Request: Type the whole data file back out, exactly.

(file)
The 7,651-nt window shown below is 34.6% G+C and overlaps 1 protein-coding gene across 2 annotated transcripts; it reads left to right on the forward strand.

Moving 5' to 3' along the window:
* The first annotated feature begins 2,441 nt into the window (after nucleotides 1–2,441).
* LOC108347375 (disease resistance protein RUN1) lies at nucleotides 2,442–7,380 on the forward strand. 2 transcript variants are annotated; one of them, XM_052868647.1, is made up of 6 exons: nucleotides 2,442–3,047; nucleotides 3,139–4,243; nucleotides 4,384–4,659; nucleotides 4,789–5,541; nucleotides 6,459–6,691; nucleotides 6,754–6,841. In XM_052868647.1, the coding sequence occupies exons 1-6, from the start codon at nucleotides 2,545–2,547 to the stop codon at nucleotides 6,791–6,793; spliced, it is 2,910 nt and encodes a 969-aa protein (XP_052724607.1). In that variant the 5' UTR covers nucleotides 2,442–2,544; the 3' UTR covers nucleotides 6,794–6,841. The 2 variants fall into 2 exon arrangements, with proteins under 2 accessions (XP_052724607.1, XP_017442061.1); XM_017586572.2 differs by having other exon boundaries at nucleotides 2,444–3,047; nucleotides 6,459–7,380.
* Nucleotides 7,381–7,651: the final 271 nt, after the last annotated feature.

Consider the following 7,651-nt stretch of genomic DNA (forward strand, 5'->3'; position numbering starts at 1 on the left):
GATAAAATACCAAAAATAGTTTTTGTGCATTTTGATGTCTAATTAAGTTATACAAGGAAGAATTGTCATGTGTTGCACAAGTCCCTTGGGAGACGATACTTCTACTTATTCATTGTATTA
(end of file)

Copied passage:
The 7,651-nt window shown below is 34.6% G+C and overlaps 1 protein-coding gene across 2 annotated transcripts; it reads left to right on the forward strand.

Moving 5' to 3' along the window:
* The first annotated feature begins 2,441 nt into the window (after nucleotides 1–2,441).
* LOC108347375 (disease resistance protein RUN1) lies at nucleotides 2,442–7,380 on the forward strand. 2 transcript variants are annotated; one of them, XM_052868647.1, is made up of 6 exons: nucleotides 2,442–3,047; nucleotides 3,139–4,243; nucleotides 4,384–4,659; nucleotides 4,789–5,541; nucleotides 6,459–6,691; nucleotides 6,754–6,841. In XM_052868647.1, the coding sequence occupies exons 1-6, from the start codon at nucleotides 2,545–2,547 to the stop codon at nucleotides 6,791–6,793; spliced, it is 2,910 nt and encodes a 969-aa protein (XP_052724607.1). In that variant the 5' UTR covers nucleotides 2,442–2,544; the 3' UTR covers nucleotides 6,794–6,841. The 2 variants fall into 2 exon arrangements, with proteins under 2 accessions (XP_052724607.1, XP_017442061.1); XM_017586572.2 differs by having other exon boundaries at nucleotides 2,444–3,047; nucleotides 6,459–7,380.
* Nucleotides 7,381–7,651: the final 271 nt, after the last annotated feature.

Consider the following 7,651-nt stretch of genomic DNA (forward strand, 5'->3'; position numbering starts at 1 on the left):
GATAAAATACCAAAAATAGTTTTTGTGCATTTTGATGTCTAATTAAGTTATACAAGGAAGAATTGTCATGTGTTGCACAAGTCCCTTGGGAGACGATACTTCTACTTATTCATTGTATTA